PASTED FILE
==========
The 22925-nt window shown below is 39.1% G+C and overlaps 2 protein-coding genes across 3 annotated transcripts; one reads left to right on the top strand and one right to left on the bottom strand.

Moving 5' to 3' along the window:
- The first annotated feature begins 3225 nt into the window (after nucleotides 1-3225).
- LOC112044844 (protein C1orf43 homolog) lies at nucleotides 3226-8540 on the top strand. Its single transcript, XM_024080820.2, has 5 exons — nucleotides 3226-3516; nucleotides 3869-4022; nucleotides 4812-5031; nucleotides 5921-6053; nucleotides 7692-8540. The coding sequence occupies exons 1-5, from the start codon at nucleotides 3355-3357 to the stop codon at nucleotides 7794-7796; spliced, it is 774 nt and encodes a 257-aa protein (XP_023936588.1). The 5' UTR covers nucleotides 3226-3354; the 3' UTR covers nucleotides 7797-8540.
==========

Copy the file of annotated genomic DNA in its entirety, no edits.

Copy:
The 22925-nt window shown below is 39.1% G+C and overlaps 2 protein-coding genes across 3 annotated transcripts; one reads left to right on the top strand and one right to left on the bottom strand.

Moving 5' to 3' along the window:
- The first annotated feature begins 3225 nt into the window (after nucleotides 1-3225).
- LOC112044844 (protein C1orf43 homolog) lies at nucleotides 3226-8540 on the top strand. Its single transcript, XM_024080820.2, has 5 exons — nucleotides 3226-3516; nucleotides 3869-4022; nucleotides 4812-5031; nucleotides 5921-6053; nucleotides 7692-8540. The coding sequence occupies exons 1-5, from the start codon at nucleotides 3355-3357 to the stop codon at nucleotides 7794-7796; spliced, it is 774 nt and encodes a 257-aa protein (XP_023936588.1). The 5' UTR covers nucleotides 3226-3354; the 3' UTR covers nucleotides 7797-8540.